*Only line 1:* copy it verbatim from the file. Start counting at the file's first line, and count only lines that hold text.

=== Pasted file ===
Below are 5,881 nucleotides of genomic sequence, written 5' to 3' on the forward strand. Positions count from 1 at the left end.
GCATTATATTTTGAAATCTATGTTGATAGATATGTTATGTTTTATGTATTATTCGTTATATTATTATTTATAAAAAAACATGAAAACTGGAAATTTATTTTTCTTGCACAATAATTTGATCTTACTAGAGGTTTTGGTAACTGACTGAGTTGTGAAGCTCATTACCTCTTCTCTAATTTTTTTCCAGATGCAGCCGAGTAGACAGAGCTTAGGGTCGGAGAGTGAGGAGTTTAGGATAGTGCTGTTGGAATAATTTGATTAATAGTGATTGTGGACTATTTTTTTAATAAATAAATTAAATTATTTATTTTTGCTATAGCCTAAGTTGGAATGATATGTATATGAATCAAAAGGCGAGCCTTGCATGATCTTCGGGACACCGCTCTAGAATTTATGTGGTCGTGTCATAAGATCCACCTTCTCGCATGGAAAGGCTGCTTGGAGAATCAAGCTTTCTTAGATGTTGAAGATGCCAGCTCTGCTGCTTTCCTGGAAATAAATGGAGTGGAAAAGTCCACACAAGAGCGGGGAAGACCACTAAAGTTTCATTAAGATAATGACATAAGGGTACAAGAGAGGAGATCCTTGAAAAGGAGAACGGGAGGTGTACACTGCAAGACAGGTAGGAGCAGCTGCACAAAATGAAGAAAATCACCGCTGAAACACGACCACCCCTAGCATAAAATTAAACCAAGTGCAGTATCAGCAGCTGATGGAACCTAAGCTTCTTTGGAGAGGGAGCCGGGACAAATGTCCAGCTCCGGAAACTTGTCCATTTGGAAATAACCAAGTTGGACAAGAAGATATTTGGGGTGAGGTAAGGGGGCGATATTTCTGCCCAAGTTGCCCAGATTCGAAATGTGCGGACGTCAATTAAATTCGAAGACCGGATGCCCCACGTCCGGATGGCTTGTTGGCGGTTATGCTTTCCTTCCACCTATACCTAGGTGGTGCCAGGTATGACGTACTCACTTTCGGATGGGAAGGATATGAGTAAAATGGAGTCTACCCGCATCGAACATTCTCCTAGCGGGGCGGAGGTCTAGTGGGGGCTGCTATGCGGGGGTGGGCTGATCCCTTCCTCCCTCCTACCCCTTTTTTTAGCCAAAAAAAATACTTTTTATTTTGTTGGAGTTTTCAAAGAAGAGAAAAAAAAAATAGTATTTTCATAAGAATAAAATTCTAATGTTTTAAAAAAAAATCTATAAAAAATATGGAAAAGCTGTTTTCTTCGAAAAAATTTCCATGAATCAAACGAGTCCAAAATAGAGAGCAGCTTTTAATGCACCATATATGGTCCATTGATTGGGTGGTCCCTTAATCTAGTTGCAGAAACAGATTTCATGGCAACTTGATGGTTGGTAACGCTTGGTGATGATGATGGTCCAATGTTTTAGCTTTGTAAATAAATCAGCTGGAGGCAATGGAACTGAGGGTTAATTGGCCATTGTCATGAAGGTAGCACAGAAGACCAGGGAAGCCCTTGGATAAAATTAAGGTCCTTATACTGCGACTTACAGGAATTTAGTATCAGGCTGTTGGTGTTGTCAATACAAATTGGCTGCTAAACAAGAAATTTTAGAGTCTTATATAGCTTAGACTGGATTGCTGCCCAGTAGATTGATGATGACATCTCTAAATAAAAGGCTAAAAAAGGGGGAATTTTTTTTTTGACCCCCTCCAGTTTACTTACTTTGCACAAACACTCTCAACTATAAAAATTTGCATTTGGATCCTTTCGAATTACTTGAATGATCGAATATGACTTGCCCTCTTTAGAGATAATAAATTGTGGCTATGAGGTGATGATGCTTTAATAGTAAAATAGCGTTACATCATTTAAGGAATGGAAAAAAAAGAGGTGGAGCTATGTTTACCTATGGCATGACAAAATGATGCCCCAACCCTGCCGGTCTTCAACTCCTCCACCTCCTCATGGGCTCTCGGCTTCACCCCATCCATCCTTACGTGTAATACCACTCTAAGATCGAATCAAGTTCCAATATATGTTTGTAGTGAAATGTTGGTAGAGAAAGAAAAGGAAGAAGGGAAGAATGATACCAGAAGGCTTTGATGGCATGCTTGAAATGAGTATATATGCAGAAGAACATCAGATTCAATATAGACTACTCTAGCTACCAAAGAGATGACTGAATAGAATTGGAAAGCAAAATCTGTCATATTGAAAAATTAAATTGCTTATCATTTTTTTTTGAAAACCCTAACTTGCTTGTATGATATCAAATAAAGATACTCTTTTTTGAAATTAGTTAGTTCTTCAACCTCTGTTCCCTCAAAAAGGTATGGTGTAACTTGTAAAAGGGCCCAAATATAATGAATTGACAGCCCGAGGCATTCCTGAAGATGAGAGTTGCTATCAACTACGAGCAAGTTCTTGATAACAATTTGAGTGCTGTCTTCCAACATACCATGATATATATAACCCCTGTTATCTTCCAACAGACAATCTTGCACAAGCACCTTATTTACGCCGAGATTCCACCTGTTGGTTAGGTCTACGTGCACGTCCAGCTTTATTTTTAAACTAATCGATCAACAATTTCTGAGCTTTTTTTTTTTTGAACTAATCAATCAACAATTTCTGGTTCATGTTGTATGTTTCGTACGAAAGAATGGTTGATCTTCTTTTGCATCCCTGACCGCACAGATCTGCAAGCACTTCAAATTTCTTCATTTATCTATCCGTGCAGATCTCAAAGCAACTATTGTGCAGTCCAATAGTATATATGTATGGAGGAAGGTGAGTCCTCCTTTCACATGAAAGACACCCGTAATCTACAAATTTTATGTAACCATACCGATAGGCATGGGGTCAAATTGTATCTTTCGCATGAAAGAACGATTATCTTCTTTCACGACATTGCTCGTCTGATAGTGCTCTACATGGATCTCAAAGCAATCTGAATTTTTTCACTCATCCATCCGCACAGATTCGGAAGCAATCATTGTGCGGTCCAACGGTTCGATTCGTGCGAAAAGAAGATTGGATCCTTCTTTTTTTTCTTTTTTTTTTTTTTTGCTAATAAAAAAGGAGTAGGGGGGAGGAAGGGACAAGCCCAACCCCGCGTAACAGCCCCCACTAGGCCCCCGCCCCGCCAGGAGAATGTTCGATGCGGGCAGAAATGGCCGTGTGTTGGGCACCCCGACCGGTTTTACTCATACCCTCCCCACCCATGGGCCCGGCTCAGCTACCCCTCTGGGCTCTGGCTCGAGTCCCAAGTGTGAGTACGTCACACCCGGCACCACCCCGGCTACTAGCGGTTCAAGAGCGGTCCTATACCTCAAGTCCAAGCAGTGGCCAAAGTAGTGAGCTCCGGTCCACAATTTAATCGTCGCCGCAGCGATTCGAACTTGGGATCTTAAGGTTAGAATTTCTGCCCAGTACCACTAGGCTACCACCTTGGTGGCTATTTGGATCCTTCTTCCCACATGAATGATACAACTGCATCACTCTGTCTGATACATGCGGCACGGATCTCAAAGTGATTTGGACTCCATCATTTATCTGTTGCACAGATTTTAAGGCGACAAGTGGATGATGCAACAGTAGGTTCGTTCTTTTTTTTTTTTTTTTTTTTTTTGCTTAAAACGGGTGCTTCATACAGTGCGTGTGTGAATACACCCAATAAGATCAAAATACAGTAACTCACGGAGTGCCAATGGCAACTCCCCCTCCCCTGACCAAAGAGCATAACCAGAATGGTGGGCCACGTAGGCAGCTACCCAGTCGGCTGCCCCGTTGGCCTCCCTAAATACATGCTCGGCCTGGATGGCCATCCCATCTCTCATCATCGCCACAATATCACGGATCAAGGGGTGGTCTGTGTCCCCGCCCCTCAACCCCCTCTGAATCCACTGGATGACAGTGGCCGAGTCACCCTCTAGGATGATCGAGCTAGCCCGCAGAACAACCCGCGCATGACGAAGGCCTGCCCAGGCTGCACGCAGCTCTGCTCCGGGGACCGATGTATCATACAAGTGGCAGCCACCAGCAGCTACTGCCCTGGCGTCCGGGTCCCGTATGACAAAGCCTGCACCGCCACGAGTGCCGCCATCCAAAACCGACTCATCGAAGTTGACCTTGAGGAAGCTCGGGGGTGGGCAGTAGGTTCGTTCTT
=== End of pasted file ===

Below are 5,881 nucleotides of genomic sequence, written 5' to 3' on the forward strand. Positions count from 1 at the left end.